Tonight the state’s two major political parties will be holding precinct caucuses, a sort of kick-off for the 2014 political season.
This year’s Iowa Caucuses feature a bit of drama, on several levels. First, the people who attend these precinct caucuses will eventually be the delegates at district or state conventions where party nominees may be chosen.
“Everybody is aware that the choices that they make during the precinct caucuses could affect the eventual nominations of the U.S. Senate and perhaps even the U.S. House candidate,” says Eric Rosenthal of Cedar Rapids, the Linn County GOP’s Caucus organizer.
With crowded primaries in Iowa’s first and third congressional districts, as well as six candidates vying for the Iowa GOP’s U.S. Senate nomination, precinct caucus participants may eventually wind up as delegates at the conventions where the party nominees are chosen. Senate Republican Leader Bill Dix of Shell Rock says some campaigns are tracking or actually recruiting people to attend the caucuses, hoping they’ll later be a convention delegate.
“Campaigns who may have an interest in that strategy, this allows them that opportunity to pursue that,” Dix says.
Iowa law stipulates the winner of a primary must secure 35 percent of the vote, or the party’s nominee is chosen at either a district convention or, in the case of that U.S. senate race, at their party’s state convention.
“Obviously, once you get three or more candidates in a race, the likelihood of that becoming a reality increases dramatically,” Senate President Pam Jochum, a Democrat who is from Dubuque, in the first congressional district where five Democrats are running in the primary.
There’s also a fight for control of the Republican Party’s top leadership posts and it starts with tonight’s caucuses. The Iowa GOP’s chairman and other top party jobs are currently held by leaders in the so-called Liberty movement that grew out of Ron Paul’s presidential campaigns. Other factions in the party are now vying to regain those footholds, but the only way to do it is to get caucus participants elected to county conventions, then the district conventions and ultimately the state convention.
Republican Governor Terry Branstad’s campaign has been encouraging his supporters to show up tonight. In addition to handing blue t-shirts to people at Branstad campaign events who pledge to caucus, Branstad’s campaign sent tens of thousands of Iowans a flashy pamphlet featuring Branstad as a sort of cartoon superhero, along with punch-out tickets for Caucus Night that look like theater tickets. Mike Mahaffey of Montezuma, the Iowa Republican Party’s chairman from 1987 to 1989, says despite efforts to spur turn-out, tonight’s weather may sway some to stay away.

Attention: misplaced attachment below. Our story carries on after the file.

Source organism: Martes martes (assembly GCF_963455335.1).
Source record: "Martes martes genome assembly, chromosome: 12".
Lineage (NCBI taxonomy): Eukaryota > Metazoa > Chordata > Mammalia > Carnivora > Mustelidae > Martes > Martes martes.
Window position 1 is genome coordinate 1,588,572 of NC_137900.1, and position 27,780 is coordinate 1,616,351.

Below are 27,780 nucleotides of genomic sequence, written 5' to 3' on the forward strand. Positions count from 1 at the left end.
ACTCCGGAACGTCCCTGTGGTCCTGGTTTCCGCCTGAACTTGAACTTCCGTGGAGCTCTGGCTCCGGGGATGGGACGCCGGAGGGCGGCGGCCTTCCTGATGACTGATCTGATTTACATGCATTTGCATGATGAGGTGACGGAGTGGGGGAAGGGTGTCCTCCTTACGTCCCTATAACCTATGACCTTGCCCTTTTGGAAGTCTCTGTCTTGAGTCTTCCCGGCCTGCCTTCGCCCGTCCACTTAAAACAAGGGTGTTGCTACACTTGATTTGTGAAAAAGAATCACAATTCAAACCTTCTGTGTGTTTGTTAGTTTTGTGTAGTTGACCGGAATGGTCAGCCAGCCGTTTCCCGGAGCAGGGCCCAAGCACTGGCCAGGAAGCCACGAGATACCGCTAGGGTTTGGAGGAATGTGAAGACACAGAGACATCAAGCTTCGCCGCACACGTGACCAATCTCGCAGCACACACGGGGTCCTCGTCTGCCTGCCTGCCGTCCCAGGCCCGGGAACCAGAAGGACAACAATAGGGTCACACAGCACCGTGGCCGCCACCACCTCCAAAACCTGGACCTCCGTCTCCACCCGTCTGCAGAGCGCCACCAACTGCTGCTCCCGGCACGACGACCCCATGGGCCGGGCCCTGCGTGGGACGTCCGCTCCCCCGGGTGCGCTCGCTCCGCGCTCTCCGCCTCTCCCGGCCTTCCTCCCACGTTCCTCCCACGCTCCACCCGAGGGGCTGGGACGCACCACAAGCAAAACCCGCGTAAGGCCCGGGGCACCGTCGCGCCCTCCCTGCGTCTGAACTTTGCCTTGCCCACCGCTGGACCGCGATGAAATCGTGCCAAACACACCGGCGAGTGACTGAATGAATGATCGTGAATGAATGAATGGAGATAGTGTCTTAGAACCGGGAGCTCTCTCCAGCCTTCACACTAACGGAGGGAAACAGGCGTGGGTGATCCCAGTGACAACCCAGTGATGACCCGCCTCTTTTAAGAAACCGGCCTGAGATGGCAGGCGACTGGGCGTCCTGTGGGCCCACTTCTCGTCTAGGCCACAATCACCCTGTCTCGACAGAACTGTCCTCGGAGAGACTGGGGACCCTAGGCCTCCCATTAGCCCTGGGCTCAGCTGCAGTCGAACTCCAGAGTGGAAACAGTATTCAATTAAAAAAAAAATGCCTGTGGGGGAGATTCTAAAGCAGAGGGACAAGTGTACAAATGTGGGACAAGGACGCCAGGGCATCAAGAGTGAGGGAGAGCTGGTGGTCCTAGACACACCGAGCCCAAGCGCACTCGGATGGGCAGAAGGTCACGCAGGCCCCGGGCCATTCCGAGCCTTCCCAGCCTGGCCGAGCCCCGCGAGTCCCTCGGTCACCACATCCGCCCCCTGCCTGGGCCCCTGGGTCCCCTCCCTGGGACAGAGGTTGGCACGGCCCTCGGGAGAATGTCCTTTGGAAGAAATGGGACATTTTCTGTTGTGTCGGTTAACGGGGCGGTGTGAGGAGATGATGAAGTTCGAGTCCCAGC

“We’re looking at the deep freeze again,” Mahaffey says. “…By Caucus time it’s going to be very cold and in an off-year you wonder how that affects turnout.”
The Iowa Democratic Party’s current chairman went on a speaking tour earlier this month, urging Democrats to turn out for the Caucuses as a tune-up for this fall’s campaign.
Senate Democratic Leader Mike Gronstal of Council Bluffs says the caucuses help both parties “rebuild themselves” from the ground up every two years.
“We’re encouraging people to attend their precinct caucuses and do their civic duty,” Gronstal says.
House Democratic Leader Mark Smith of Marshalltown says the precinct caucuses are often the largest gatherings a legislator will encounter in his or her district during the wintertime, so activity at the statehouse will be suspended so legislators can attend the caucuses.
“This very unique process that we have in Iowa with the caucuses starting and then continuing on with the county is very important to the democratic process,” Smith says. “Our members should be there.”
Many of these meetings will be held in schools and, because there’s lower turn-out in a non-election year, a few counties have several precincts meeting in a single location. In Linn County, for example, Republicans from all the county’s precincts will gather at the convention center in downtown Cedar Rapids. Rosenthal, the Linn County Caucus organizer, is urging people to get there long before the caucuses start at 7 p.m.
“No matter where you are in the state, get to your caucus sites early and help out and participate because that’s what the nature of the caucuses are,” Rosenthal says.
Both parties intend to start their precinct meetings at 7 p.m. You must be a registered Republican to participate in the Republican Caucuses or a registered Democrat to participate in the Democratic Party’s caucuses, however you can change your party affiliation tonight. Seventeen-year-olds can participate if they will turn 18 by Election Day in November.